Upside Down World has recently published an extensive history of the disability rights movement in El Salvador from the 1990s through today, with special attention to the 12-year civil war; land mines and land mine victims; disability-related legislation in the country; and the United Nations (UN) Convention on the Rights of Persons with Disabilities (CRPD).
El Salvador is one of 34 countries to have ratified the CRPD. The CRPD is the first international, legally-binding treaty to protect the human rights of people with disabilities. It protects many different human rights including: the right to healthcare and to informed consent in health services; the right to procreate and to obtain contraceptives; the right to education; the right to live with one’s own family in the community; and many more.
El Salvador also is one of 20 countries to have ratified the accompanying Optional Protocol. The Optional Protocol gives people with disabilities another way to obtain justice if their human rights have been violated under the CRPD. People must first pursue all means of justice available to them within their own country. If all of these attempts fail, and if their country has ratified both the CRPD and the Optional Protocol, then they may register a complaint with the international Committee on the Rights of Persons with Disabilities. The Committee is authorized to investigate human rights violations under the CRPD.
In addition to the countries that have ratified the CRPD and Optional Protocol so far, another 96 countries also have declared official interest in ratifying the CRPD in the future, and 51 of these countries also are officially interested in ratifying the Optional Protocol. A country signals strong official interest in an international treaty by signing it. Signing a treaty is the first step toward ratifying it. A country that has signed a treaty is not yet obligated to obey it, but must still avoid taking actions that would violate it. A country that has fully ratified a treaty must make its laws more consistent with the treaty by creating new laws as necessary, or by abolishing old laws that violate the treaty.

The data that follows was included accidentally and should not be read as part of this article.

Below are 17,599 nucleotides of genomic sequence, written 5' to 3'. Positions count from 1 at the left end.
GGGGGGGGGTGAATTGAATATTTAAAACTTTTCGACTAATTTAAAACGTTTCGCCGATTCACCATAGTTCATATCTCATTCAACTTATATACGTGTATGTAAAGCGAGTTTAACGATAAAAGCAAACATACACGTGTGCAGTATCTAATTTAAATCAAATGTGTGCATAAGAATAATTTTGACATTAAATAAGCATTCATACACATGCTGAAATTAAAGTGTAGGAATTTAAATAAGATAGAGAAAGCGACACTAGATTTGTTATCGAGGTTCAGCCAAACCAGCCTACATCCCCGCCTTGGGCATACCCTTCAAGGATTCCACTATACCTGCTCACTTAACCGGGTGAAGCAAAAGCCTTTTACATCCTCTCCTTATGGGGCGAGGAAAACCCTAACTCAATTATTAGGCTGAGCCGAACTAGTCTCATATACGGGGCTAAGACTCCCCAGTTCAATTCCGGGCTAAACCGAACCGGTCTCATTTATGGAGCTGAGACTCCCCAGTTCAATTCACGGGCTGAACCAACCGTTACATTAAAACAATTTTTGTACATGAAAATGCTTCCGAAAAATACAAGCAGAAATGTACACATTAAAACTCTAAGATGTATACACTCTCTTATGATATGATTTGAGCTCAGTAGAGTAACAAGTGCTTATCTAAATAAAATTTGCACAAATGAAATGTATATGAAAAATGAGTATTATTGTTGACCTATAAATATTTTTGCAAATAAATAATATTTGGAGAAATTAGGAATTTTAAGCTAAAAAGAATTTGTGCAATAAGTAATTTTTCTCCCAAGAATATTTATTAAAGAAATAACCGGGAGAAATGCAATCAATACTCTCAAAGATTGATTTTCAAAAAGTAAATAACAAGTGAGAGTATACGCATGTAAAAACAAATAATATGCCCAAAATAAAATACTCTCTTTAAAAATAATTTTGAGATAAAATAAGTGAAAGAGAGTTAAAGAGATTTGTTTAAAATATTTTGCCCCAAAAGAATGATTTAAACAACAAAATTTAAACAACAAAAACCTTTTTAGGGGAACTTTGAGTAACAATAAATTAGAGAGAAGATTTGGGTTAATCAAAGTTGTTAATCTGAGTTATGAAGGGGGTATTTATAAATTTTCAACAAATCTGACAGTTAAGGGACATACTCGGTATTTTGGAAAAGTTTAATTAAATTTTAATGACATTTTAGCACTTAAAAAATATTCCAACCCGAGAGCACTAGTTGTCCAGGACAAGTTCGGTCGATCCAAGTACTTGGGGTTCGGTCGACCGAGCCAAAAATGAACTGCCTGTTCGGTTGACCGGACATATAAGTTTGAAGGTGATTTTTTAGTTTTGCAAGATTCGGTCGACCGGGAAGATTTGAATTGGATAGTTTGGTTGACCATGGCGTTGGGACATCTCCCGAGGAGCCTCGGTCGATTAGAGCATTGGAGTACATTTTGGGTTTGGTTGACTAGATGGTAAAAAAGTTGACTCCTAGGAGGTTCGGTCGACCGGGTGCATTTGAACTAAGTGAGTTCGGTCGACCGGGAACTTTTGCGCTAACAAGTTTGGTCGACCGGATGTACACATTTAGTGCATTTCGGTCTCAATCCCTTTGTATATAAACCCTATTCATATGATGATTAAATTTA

Read the full story on the history of disability rights in El Salvador, entitled “A Recent History of the Disability Rights Movement in El Salvador” at
Find out if your country has signed or ratified the CRPD and Optional Protocol at http://www.un.org/disabilities/countries.asp?navid=12&pid=166
Learn more about the CRPD and Optional Protocol by reading the RatifyNow FAQ.
Learn how you can become involved with the global campaign to promote the ratification and implementation of the CRPD and Optional Protocol in your country and elsewhere.
This blog post was first published at <a href=”http://www.RatifyNow.orgRatifyNow.org and is re-posted here with permission of author. RatifyNow is an organization working to promote the ratification and implementation of the CRPD around the world, and periodically posts links like this one to interesting news stories related to disability rights and the CRPD.
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